As 1930 drew to a close, Capone embarked on a major publicity campaign. He opened a free soup kitchen for the people who had been thrown out of work by the deepening Depression. During the last two months of the year, the soup kitchen served three free meals a day. "The soup kitchen was carefully calculated to rehabilitate his image and to ingratiate himself with the workingman, who, he realized, had come to regard him as another unimaginably wealthy and powerful tycoon"(Bergreen).



posted on May, 13 2013 @ 04:59 PM
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Originally posted by Panic2k11
reply to post by AugustusMasonicus
 


I'm going to stop here as I think you are intentionally being dense and there is no point in continuing engaging you. I continue to state opposition to your rational and respect your right to do the same to mine...

The discussion started in a general topic, you reduced it to a smaller and specific case that only you have information about.

Uh....no....the discussion started on a specific topic and AM's keeping it on-topic to whit "How much power do Masons have?".


Originally posted by Panic2k11


You know montetary means 'money' so a 'personal felling of worth' has nothing to do with financial remuneration.

That is a false dichotomy. You spend money (or effort) to feel good or gain a feeling of worth. Effort is equal to work, work is energy expenditure and therefore monetized. It seems that you are the one that does not understand money (and the "evil" it is)...

No, yours is the false dichotomy. Monetary gain means money gained. Full stop. If money is not gained, there is no financial remuneration and your belaboured attempt to equate an apple with an orange will not make a difference.


Originally posted by Panic2k11


You do love tangents. Stick to the example I gave. Explain how a these things occur when no money is changing hands and all foodstuffs are donated.


No I just refused to fallow you to you real or imaginary specific case to continue to defend the points I was making. Since you agree that there is always a gain, even if you chose to be blind to the other interactions (and possibilities of instrumentalization) of that type of activity I see no point in continue...

Try to do some research if you fail to see the validity of my claims (even of your example may be some type of exception regarding intentions it also fails to address the real social issue)...


As 1930 drew to a close, Capone embarked on a major publicity campaign. He opened a free soup kitchen for the people who had been thrown out of work by the deepening Depression. During the last two months of the year, the soup kitchen served three free meals a day. "The soup kitchen was carefully calculated to rehabilitate his image and to ingratiate himself with the workingman, who, he realized, had come to regard him as another unimaginably wealthy and powerful tycoon"(Bergreen).


But guess what Capone did? HE SPENT MONEY and he did so in a non-voluntary manner as he was countering a negative public impression. Your attempts at rationalising and equivocating do nothing to change fact.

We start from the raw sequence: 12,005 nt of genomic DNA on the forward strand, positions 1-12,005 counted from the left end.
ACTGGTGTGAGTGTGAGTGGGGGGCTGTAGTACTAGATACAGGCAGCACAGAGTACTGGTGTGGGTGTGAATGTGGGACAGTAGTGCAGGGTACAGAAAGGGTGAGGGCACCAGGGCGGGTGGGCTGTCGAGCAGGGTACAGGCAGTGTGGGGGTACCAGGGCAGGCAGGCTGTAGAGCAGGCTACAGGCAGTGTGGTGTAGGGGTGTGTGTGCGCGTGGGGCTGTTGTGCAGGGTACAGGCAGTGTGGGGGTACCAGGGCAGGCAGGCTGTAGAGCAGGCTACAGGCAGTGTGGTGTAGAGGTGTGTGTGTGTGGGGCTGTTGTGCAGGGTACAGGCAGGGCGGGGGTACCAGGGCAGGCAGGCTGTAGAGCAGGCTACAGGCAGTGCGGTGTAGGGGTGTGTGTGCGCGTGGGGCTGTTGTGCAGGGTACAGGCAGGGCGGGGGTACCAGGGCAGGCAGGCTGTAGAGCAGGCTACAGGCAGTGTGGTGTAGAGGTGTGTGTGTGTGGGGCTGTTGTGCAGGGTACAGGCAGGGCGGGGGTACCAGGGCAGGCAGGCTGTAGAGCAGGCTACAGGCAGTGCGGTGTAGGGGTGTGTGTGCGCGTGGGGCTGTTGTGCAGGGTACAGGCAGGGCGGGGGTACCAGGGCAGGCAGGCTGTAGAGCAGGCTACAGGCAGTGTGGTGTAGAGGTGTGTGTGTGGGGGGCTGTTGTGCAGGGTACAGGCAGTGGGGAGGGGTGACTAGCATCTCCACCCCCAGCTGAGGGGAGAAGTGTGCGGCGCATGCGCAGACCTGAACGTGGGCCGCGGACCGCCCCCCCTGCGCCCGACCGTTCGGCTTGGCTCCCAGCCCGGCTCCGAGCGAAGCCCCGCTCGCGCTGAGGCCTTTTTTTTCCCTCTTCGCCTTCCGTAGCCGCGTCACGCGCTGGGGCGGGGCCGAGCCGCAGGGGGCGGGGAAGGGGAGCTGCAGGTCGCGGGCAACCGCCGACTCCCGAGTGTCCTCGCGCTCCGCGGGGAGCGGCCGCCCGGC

Fitz



posted on May, 13 2013 @ 05:31 PM
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Originally posted by Panic2k11
The discussion started in a general topic, you reduced it to a smaller and specific case that only you have information about.


Considering you claimed to be able to refute specific example I provided one (and you accuse me of being dense):


Originally posted by Panic2k11
This is extremely basic deduction and I will gladly discuss any exceptions that you can provide to prove this wrong.



To me no problem but you started to refute general views just because they were general (even if valid in your reduction). Here I cease to comply with that imposition of rules as they not permit a fair dialog...


Which means your cynical and jaded approach to charity and volunterism has broken down because the persons I described in my situation do not fall under the sad umbrella of how your perception of these works operates.


I gave you examples that are generally applicable to all types of tasks (including voluntary work). You continue to fail to see how I'm not attacking your voluntarism but simply claiming that voluntarism exists mostly because there are positive returns to those that perform it. This is indisputable...


'Generally applicable' was not the caveat you provided, you said 'any'. Shall I quote it again?


That is a false dichotomy. You spend money (or effort) to feel good or gain a feeling of worth. Effort is equal to work, work is energy expenditure and therefore monetized. It seems that you are the one that does not understand money (and the "evil" it is)...


My time off from work is not monetized unless I choose it to be so, i.e. second job. Volunteering on my time off from my career is not monetized because I am doing these things for free. Hence your equation is invalid. Your calculation is based on a narrow personal perception of what it means to donate one's time.